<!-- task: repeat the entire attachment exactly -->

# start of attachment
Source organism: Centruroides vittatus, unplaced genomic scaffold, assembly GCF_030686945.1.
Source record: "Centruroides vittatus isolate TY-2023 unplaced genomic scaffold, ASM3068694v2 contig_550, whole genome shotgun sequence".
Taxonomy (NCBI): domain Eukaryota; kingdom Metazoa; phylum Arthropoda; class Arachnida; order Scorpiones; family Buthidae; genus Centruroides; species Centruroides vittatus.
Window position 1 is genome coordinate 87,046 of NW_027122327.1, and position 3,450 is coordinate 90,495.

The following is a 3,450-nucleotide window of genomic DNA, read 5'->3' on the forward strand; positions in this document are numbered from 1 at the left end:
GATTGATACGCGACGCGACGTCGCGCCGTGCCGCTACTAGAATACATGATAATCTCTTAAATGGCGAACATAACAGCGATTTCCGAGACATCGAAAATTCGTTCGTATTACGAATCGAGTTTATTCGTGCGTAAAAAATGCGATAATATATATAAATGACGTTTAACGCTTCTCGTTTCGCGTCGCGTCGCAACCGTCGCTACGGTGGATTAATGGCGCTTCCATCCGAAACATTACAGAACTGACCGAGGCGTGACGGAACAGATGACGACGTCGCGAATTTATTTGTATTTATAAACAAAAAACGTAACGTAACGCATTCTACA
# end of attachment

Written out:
Source organism: Centruroides vittatus, unplaced genomic scaffold, assembly GCF_030686945.1.
Source record: "Centruroides vittatus isolate TY-2023 unplaced genomic scaffold, ASM3068694v2 contig_550, whole genome shotgun sequence".
Taxonomy (NCBI): domain Eukaryota; kingdom Metazoa; phylum Arthropoda; class Arachnida; order Scorpiones; family Buthidae; genus Centruroides; species Centruroides vittatus.
Window position 1 is genome coordinate 87,046 of NW_027122327.1, and position 3,450 is coordinate 90,495.

The following is a 3,450-nucleotide window of genomic DNA, read 5'->3' on the forward strand; positions in this document are numbered from 1 at the left end:
GATTGATACGCGACGCGACGTCGCGCCGTGCCGCTACTAGAATACATGATAATCTCTTAAATGGCGAACATAACAGCGATTTCCGAGACATCGAAAATTCGTTCGTATTACGAATCGAGTTTATTCGTGCGTAAAAAATGCGATAATATATATAAATGACGTTTAACGCTTCTCGTTTCGCGTCGCGTCGCAACCGTCGCTACGGTGGATTAATGGCGCTTCCATCCGAAACATTACAGAACTGACCGAGGCGTGACGGAACAGATGACGACGTCGCGAATTTATTTGTATTTATAAACAAAAAACGTAACGTAACGCATTCTACA